Well, let’s go back to a period when the Philippines resembled the Vietnam of 1975. It was 1945, the end of World War II, and Manila, as well as many other cities, lay in ruins. (As a matter of fact, it maynot be generally known, but Manila was the second most destroyed city in the entire war; only Warsaw was more demolished!) But to compare Manila in 1970, twenty-five years after the end of the war, with HCMC, twenty-five years after the end of its war, is a sad exercise indeed. Far from restoring the city to its former glory, by 1970 Manila was well on its way to being the most tawdry city in Southeast Asia. And since that time the situation has deteriorated alarmingly. We have a city full of street people, beggars, and squatters. We have a city that floods sections whenever there is a rainstorm, and that loses electricity with every clap of thunder. We have a city full of potholes, and on these un-repaired roads we have a traffic situation second to none in the world for sheer unmanageability. We have rude drivers, taxis that routinely refuse to take passengers because of “many trapik!” The roads are also cursed with pollution-spewing buses in disreputable states of repair, and that ultimate anachronism, the jeepney! We have an educational system that allows children to attend schools without desks or books to accommodate them. Teachers, even college professors, are paid salaries so disgracefully low that it’s a wonder that anyone would want to go into the teaching profession in the first place. We have a war in Mindanao that nobody seems to have a clue how to settle. The only policy to deal with the war seems to be to react to what happens daily, with no long range plan whatever. I could go on and on, but it is an endeavor so filled with futility that it hurts me to go on. It hurts me because, in spite of everything, I love the Philippines.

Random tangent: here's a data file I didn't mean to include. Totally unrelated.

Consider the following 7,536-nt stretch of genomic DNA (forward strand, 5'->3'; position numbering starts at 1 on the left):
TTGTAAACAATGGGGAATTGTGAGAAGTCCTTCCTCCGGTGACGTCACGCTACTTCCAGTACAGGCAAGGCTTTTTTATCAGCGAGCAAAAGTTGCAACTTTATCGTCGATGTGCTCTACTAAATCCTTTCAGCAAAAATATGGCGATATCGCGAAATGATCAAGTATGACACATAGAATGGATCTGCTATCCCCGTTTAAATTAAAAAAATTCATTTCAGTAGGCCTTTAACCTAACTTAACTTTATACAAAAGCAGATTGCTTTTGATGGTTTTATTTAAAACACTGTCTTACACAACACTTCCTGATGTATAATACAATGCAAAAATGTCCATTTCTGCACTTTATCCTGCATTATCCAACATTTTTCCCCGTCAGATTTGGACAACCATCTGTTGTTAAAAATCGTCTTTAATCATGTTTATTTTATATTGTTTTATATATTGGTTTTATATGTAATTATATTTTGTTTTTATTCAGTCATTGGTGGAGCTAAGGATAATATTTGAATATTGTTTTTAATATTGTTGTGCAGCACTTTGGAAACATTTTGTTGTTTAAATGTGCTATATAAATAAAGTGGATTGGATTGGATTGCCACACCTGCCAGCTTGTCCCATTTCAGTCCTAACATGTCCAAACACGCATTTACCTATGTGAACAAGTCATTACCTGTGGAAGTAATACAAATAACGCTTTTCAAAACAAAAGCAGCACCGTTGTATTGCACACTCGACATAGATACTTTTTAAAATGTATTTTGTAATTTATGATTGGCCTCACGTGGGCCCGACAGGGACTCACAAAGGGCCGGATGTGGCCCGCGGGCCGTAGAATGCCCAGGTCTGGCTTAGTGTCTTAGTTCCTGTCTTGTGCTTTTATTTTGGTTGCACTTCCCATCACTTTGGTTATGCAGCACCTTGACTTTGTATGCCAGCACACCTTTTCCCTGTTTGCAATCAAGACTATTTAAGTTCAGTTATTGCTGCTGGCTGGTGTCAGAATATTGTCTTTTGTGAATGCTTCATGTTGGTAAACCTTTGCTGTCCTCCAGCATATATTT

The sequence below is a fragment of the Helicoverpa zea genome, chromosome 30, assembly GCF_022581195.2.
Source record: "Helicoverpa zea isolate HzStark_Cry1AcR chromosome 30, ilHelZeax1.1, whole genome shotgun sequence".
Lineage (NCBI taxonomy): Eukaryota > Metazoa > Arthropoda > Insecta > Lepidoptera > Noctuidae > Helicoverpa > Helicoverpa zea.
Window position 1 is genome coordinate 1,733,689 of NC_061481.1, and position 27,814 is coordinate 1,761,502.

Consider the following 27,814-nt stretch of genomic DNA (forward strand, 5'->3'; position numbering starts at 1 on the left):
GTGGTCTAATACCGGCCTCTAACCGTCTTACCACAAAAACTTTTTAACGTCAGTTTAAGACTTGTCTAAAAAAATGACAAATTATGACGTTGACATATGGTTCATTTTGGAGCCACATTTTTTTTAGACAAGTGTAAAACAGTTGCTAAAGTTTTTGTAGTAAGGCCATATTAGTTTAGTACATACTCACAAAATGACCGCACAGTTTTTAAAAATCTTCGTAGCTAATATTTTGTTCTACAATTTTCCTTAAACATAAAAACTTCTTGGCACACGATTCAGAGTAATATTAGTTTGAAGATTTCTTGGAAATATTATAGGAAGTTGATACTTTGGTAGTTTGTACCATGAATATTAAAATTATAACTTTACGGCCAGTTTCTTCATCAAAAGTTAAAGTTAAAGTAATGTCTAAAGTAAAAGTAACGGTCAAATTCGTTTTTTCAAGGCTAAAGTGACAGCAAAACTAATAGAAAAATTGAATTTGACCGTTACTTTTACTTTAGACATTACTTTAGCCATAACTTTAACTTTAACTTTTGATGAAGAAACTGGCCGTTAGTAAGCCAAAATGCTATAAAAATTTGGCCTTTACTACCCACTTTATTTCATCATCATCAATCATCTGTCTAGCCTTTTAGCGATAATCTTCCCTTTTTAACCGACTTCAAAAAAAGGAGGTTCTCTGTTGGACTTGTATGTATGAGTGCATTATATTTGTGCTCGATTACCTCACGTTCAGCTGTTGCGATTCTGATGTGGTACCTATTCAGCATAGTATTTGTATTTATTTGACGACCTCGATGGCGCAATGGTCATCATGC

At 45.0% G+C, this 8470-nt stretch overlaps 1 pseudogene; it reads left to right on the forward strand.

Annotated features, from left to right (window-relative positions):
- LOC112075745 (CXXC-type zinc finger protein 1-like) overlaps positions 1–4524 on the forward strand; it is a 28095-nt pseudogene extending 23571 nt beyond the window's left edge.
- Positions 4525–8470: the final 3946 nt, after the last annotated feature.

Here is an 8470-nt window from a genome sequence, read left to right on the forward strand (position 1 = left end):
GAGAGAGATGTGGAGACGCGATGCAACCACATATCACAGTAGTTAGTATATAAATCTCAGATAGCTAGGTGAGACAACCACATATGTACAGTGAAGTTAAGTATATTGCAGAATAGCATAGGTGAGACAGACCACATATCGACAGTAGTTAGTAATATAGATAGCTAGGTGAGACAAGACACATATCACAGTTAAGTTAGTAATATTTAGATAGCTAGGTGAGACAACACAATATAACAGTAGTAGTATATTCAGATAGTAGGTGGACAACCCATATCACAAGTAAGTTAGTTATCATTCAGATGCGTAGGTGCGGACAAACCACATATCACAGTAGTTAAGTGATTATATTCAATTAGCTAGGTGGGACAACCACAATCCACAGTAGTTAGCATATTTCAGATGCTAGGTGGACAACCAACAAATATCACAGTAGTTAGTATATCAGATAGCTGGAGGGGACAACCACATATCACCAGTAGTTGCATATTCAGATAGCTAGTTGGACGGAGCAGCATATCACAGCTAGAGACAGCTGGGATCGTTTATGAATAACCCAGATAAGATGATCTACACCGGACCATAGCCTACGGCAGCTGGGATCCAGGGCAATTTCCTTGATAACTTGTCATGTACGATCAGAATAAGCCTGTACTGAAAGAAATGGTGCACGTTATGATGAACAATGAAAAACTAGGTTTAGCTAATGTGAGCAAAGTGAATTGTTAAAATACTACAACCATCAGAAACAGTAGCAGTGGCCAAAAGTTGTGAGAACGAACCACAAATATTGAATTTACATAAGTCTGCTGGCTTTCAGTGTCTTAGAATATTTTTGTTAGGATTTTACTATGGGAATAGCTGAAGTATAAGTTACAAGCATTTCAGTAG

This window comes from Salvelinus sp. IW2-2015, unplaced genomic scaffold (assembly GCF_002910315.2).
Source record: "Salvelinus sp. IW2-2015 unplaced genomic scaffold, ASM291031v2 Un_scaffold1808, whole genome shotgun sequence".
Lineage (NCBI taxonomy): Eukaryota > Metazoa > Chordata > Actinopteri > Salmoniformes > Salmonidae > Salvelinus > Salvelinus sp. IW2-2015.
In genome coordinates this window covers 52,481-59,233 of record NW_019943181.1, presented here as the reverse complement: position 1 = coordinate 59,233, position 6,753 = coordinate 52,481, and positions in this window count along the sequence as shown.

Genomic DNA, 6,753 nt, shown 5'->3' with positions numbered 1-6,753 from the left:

Maybe it will sound simplistic, but to go back to what I said above, it is my unshakable belief that the fundamental thing wrong with this country is a lack of pride in being Filipino. A friend once remarked
to me, laconically: “All Filipinos want to be something else. The poor ones want to be American, and the rich ones all want to be Spaniards. Nobody wants to be Filipino.” That statement would appear to be a rather simplistic one, and perhaps it is. However, I know one Filipino who refuses to enter a theater until the national anthem has stopped being played because he doesn’t want to honor his own country, and I know another one who thinks that history stopped dead in 1898 when the Spaniards departed! While it is certainly true that these represent extreme examples of national denial, the truth is not a pretty picture. Filipinos tend to worship, almost slavishly, everything foreign. If it comes from Italy or France it has to be better than anything made here. If the idea is American or German it has to be superior to anything that Filipinos can think up for themselves. Foreigners are looked up to and idolized. Foreigners can go anywhere without question. In my own personal experience I remember attending recently an affair at a major museum here. I had forgotten to bring my invitation. But while Filipinos entering the museum were checked for invitations, I was simply waived through.
This sort of thing happens so often here that it just accepted routine. All of these things, the illogical respect given to foreigners simply because they are not Filipinos, the distrust and even disrespect shown to any homegrown merchandise, the neglect of anything Philippine, the rudeness of taxi drivers, the ill-manners shown by many Filipinos are all symptomatic of a lack of self-love, of respect for and love of the country in which they were born, and worst of all, a static mind-set in regard to finding ways to improve the situation.